Sunday, April 20, 2008
The New York City trip and Lincoln Center performance certainly lived up to my expectations.
We arrived in New York City shortly after 1:00 PM on Tuesday, April 15. After quickly stopping at the Julliard Book Store with some friends, I proceeded to our 2:00 PM rehearsal in Avery Fisher Hall. Immediately, I was impressed with the grandness of the space – it was even larger than I remembered from the last Ithaca trip to Lincoln Center in 2005. Also, it was nice to have more playing room on stage (as compared to Ithaca’s Ford Hall) and I know the chorus was thankful to have chairs.
Rather than running large sections of the work, we mainly touched spots in rehearsal of the Verdi Requiem. However, from the small amount of playing we did, it was evident that the acoustics were incredible! Although it was hard to completely fill the hall with our sound, there was amazing reverb and resonance. After one especially loud cadence, Mr. Doebler paused to let us hear the wonderful ring. Also, it was much easier to hear myself clearly on this stage, a phenomenon I had only experienced once before – at the Kimmel Center in Philadelphia. Dr. Meyer’s rehearsal plan involved us playing more to help us become better acclimated to the acoustics of the hall. As a result of this, I felt we developed a comfort with the performance space when rehearsing the Brahms Tragic Overture.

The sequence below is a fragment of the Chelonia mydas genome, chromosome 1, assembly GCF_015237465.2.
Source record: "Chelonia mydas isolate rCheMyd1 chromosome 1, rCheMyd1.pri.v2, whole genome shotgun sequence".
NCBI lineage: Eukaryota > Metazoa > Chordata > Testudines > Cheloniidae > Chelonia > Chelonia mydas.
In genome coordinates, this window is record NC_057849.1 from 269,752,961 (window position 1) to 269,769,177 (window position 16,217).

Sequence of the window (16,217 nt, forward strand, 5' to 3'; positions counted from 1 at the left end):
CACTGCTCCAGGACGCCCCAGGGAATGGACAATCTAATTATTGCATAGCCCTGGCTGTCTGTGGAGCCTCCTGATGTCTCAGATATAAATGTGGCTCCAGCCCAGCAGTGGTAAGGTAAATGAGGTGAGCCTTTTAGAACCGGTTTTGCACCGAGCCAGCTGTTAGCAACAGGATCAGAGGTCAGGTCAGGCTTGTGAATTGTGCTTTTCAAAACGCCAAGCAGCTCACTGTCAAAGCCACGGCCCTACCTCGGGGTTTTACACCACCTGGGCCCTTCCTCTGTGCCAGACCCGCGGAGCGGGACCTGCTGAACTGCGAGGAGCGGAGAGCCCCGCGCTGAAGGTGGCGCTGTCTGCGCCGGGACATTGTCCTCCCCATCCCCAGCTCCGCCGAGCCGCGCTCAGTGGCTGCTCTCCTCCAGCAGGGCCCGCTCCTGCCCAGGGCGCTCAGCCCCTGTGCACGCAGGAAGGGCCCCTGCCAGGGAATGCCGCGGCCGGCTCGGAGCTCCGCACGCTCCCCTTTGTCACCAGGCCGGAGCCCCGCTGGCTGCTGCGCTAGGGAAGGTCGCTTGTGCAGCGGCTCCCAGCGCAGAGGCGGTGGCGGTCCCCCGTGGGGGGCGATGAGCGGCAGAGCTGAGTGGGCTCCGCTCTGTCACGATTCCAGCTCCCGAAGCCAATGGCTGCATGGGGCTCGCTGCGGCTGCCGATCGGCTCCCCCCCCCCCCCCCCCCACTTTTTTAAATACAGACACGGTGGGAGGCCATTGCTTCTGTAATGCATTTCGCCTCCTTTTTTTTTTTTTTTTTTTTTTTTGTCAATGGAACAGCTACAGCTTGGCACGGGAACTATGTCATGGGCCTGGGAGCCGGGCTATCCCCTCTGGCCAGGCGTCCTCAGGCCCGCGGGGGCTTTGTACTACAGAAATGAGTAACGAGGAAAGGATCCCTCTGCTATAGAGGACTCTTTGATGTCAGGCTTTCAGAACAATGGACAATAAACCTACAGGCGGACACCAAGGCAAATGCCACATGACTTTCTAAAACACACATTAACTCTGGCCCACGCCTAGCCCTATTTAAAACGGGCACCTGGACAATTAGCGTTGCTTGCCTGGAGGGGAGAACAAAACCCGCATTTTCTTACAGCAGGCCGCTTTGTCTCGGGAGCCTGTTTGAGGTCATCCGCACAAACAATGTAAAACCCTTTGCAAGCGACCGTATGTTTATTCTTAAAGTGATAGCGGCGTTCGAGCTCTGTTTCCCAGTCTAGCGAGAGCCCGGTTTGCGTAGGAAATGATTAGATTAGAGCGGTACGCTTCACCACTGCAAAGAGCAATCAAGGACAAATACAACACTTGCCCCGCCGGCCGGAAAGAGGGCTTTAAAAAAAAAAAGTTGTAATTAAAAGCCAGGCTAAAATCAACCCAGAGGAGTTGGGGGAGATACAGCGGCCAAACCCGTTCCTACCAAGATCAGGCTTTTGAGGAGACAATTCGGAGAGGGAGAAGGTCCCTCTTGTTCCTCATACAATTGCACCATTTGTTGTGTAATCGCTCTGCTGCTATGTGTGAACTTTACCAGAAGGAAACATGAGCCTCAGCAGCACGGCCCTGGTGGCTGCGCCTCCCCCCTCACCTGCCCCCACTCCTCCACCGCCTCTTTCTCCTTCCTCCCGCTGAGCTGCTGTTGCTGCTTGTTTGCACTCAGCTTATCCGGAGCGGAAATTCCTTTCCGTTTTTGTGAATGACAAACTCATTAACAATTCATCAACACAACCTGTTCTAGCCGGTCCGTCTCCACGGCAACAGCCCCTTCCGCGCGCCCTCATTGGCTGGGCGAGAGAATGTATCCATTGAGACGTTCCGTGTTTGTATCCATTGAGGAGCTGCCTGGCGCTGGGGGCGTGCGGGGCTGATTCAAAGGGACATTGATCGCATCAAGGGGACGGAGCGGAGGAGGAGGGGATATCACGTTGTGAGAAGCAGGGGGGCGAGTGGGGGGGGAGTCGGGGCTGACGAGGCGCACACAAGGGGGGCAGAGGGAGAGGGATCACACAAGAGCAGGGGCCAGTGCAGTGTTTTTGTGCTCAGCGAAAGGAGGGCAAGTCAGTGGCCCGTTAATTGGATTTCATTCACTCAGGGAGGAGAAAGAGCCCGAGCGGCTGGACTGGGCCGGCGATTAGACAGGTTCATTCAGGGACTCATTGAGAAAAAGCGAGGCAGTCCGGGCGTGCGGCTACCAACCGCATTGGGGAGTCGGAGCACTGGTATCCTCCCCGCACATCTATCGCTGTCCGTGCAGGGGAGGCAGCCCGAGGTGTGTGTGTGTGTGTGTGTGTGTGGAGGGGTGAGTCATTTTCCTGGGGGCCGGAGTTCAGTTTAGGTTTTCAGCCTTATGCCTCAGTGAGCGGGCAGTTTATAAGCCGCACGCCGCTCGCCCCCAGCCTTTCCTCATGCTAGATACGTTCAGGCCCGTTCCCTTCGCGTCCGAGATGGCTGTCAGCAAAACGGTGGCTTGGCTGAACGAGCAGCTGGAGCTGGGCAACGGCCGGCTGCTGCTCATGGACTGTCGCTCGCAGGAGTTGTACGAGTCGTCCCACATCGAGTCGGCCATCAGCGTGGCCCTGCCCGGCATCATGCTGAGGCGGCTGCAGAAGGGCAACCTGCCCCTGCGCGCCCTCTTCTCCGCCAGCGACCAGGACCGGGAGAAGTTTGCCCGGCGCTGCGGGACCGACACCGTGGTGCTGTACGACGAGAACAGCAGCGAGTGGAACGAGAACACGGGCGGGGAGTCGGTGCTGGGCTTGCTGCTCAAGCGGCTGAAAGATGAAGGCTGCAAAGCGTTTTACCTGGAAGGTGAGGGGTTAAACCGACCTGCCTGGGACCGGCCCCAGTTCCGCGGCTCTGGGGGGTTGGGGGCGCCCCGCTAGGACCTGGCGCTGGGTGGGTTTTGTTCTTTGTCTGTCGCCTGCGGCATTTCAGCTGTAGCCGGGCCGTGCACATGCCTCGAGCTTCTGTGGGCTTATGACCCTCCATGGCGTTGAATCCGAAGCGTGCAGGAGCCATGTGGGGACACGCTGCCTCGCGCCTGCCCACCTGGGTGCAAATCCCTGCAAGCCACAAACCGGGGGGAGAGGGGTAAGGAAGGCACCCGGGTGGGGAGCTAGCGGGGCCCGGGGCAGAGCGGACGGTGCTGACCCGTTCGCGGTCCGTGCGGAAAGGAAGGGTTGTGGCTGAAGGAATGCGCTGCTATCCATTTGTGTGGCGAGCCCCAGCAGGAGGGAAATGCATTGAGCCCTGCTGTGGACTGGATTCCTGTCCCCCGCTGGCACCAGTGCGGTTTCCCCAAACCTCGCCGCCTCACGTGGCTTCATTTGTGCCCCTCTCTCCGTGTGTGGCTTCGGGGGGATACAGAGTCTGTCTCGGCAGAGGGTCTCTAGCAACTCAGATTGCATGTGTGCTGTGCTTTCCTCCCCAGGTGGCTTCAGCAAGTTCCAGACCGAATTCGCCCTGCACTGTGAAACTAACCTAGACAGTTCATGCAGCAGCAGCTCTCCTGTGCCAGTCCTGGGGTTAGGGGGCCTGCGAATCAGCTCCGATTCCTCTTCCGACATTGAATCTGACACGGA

After a quick dinner, it was show time! Walking onstage at Avery Fisher Hall to a full audience is a moment I will cherish forever. Dr. Meyer was at his best in the Brahms Tragic Overture, conducing from memory. This is the second time I have played for a conductor who did not have the score in front of him and I can honestly say that nothing does more to inspire an orchestra. Consequently, I thought our performance of the Brahms was cohesive, spirited, and moving. It was a joy to perform.
The Verdi Requiem was equally inspired. From my seat next to the soloists, it was astounding to hear their power as they projected over the orchestra and choir. They were able to fill the hall with incredible ease. Mr. Doebler was as emotionally connected to the work as ever and led the orchestra with such poise and reverence. I think many performers and audience members were in tears by the end.
By far the best aspect of the trip for me was meeting my family and friends in the lobby after the concert. Being from a suburb of Philadelphia, this was one of the few times my family has been able to attend an Ithaca orchestra concert. There were three generations represented in my “fan club.” In addition to extended family and neighbors, I was touched to see two of our close family friends waiting to greet me after the concert. As I looked around the lobby, I noticed that my situation was not unique. The entire area was bustling with performers, their families, friends, supporters, and alumni. Truly, this demonstrates the value of performing a combined choral and orchestral work at this type of venue.
As a senior, I realize that this was my last time performing at Lincoln Center with Ithaca College, but I look forward to attending more of these performances as an audience member in the future.